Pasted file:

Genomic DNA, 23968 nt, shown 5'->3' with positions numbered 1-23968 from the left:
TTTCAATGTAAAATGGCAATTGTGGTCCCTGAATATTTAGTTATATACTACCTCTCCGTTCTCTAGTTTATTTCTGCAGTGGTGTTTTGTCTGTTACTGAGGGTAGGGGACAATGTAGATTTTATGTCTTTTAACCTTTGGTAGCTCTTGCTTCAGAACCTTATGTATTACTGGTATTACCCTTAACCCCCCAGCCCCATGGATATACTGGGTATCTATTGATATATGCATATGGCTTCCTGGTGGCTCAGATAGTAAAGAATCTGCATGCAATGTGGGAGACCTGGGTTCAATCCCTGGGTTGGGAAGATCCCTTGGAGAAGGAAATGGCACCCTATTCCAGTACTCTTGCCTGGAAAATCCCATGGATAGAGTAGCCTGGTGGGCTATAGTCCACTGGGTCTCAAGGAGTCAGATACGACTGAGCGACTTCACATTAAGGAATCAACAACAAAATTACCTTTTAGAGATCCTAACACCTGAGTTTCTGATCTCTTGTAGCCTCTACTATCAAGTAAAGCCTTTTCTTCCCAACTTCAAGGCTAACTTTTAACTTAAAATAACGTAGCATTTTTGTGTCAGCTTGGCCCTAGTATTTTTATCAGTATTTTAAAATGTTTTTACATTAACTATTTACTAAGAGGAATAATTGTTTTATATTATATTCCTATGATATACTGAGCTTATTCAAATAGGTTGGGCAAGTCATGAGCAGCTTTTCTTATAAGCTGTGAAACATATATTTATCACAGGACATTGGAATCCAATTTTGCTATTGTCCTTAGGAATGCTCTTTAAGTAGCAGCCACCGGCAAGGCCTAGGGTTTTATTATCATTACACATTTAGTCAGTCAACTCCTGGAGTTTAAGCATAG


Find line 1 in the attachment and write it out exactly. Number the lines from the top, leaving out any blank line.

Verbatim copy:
Genomic DNA, 23968 nt, shown 5'->3' with positions numbered 1-23968 from the left: